While the negotiations between the two largest self-proclaimed democracies in the world have been kept out of the public arena, big business interests have been involved right from the start, as a 2010 report by Corporate Europe Observatory and India FDI Watch showed.

But the implications of the lawsuit go far beyond the EU-India trade agreement. The real issue at stake is whether the European Commission can continue negotiating backroom trade deals, together with, and for, a tiny elite of corporate lobby groups. At a time when more and more people fear that trade agreements threaten their basic rights to safe food, affordable medicines, a healthy environment and decent work, we cannot sit by and fail to challenge a ruling that risks legitimising the privileged access that the Commission grants big business over its policies. Corporate Europe Observatory is challenging this complicity, trying to redress the balance in favour of transparency and a trade policy in the interest of the many rather than the few.

4. In bed with business - Court ruling

Corporate Europe Observatory has also launched a donation call to cover the legal costs of the appeal.

Uniting World Mayors for Fair Trade

During the 2013 Rio Global Fair Trade Week the Mayor of Rio de Janeiro (Brazil) joined his fellow office holders from Seoul (South Korea), Poznan (Poland) and Oxford (United Kingdom) and other world cities in supporting the “Fair Trade Beyond 2015” Declaration. This declaration calls on world leaders to support Fair Trade in the post-2015 global sustainable development framework that will replace the Millennium Development Goals. Preliminary results were handed over to the Brazilian government.

The “Fair Trade Beyond 2015” campaign - which kicked-off at the 6th International Fair Trade Towns Conference on 10 November 2012, with the signature of the “Fair Trade Beyond 2015” Declaration by the Mayor of the host city, Poznan - has found support of numerous fellow local authorities’ leaders around the globe. From Malmö (Sweden) in the North via New Koforidua (Ghana) to Rosario (Argentina) in the South, from Milan (Italy) in the West via Cologne (Germany) to Kumamoto (Japan) in the East and from many more cities in between, local leaders are speaking out for the need to reform trade rules and practices in order to overcome inequalities and to empower small producers and marginalised workers. By signing the “Fair Trade Beyond 2015” Declaration, the Mayors of towns around the world are jointly calling for a new global framework that aims to create a just, equitable and sustainable world and to support Fair Trade as a best-practice partnership for development between governments, local authorities, businesses and citizens. Support by locally elected leaders reinforces even further the recent resolution by the Inter-Parliamentary Union, an International Organisation of Parliaments who asked governments to continue to promote and support Fair Trade and to include it “as an integral component of the Sustainable Development Goals (SDGs), which will be part of the post-2015 development agenda”.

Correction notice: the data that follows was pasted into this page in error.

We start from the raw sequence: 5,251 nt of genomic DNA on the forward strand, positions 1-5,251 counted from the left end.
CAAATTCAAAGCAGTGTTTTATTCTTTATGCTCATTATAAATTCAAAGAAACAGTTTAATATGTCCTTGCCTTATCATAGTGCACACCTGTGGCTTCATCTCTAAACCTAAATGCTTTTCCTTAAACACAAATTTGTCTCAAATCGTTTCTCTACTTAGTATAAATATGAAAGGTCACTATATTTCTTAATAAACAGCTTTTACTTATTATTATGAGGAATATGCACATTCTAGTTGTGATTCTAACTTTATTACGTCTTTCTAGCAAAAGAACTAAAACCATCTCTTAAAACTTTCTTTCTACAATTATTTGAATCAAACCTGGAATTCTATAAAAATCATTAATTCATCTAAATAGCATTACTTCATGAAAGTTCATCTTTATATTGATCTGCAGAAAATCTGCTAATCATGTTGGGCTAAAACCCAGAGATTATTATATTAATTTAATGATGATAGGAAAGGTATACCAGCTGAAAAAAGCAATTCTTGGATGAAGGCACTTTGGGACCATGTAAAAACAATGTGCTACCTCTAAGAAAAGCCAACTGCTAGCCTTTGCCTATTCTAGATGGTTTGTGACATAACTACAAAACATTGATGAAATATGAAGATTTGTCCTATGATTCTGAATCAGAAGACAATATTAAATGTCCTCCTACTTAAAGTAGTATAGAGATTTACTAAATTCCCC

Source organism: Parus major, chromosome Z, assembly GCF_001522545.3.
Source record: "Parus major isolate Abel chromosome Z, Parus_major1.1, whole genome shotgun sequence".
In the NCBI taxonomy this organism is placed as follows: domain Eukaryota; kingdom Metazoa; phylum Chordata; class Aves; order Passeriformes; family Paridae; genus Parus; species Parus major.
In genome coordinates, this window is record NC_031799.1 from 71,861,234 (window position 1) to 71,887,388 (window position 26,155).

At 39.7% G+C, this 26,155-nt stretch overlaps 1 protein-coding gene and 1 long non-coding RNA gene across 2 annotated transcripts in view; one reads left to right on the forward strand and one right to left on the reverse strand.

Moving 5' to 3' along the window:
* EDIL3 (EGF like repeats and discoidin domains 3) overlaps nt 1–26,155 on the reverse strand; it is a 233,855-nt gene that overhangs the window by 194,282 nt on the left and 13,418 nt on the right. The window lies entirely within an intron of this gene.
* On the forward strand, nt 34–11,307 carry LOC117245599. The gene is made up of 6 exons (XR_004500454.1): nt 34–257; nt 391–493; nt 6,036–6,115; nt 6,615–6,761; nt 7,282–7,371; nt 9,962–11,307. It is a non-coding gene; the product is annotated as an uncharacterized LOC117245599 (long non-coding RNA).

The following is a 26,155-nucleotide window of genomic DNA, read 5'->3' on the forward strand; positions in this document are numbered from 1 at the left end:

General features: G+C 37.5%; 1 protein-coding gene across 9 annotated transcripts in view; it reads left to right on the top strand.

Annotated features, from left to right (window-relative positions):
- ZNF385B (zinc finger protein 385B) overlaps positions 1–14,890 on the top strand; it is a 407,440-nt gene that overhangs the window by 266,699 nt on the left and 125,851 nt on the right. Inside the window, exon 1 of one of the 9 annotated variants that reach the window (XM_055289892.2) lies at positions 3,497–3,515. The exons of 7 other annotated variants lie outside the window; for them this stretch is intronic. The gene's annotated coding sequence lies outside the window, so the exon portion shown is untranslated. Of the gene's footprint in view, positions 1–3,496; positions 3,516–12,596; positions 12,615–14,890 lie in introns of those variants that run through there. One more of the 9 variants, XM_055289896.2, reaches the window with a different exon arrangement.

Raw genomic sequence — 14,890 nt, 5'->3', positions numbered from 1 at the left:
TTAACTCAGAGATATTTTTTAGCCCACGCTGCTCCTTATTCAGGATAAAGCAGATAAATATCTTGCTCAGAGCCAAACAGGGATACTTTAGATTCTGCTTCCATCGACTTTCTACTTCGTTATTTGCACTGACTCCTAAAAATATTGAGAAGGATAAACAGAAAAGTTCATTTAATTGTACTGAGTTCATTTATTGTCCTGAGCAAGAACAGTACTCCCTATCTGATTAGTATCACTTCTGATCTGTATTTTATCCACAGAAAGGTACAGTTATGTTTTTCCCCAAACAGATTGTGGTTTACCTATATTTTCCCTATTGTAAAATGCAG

During the week (26 to 31 May 2013) when Rio de Janeiro held the title “Global Fair Trade Capital”, Mayor Eduardo Paes re-confirmed the sustainability credentials of his city, host of the Earth Summit in 1992 and of the recent follow-up “Rio+20” United Nations Conference on Sustainable Development in 2012. At the official ceremony to launch the 12th Biennial Conference of the World Fair Trade Organization (WFTO), the signatures of the supporting Mayors were handed over to the Brazilian government Minister of Labour and Employment, Manoel Dias.

In a video address, Filip Kaczmarek - lead Member of the European Parliament, responsible for the Parliament’s input into the “Beyond 2015” discussions - congratulated the Fair Trade movement on what he regards as a campaign ”of vital importance” to ensure that “Fair Trade is core to the new agenda”. Fair Trade is to him a “key tool for sustainable development”.

In the run-up to the United Nations High-Level meeting on the global sustainable development framework that will replace the Millennium Development Goals, scheduled for 25 September 2013, the signatures of the supporting Mayors will be presented to the participating government leaders, the European Union and the United Nations. “We call on world Mayors to join their fellow colleagues in thinking globally and acting locally” stated, Sergi Corbalán, Executive Director of the Fair Trade Advocacy Office.

The list of signatories and further information can be found here.

Fair Trade as “source of hope” for securing human rights in agriculture

On the occasion of World Fair Trade Day 2013 the United Nations Special Rapporteur on the Right to Food, Olivier De Schutter, released a Question & Answer (Q & A) paper titled “The contribution of Fair Trade to securing human rights in agriculture”, in which he praises the Fair Trade model as a “source of hope” for small-scale famers and states that this trading partnership “should become the norm rather than the exception, and it should be better supported by fiscal incentives and in public purchasing policies”.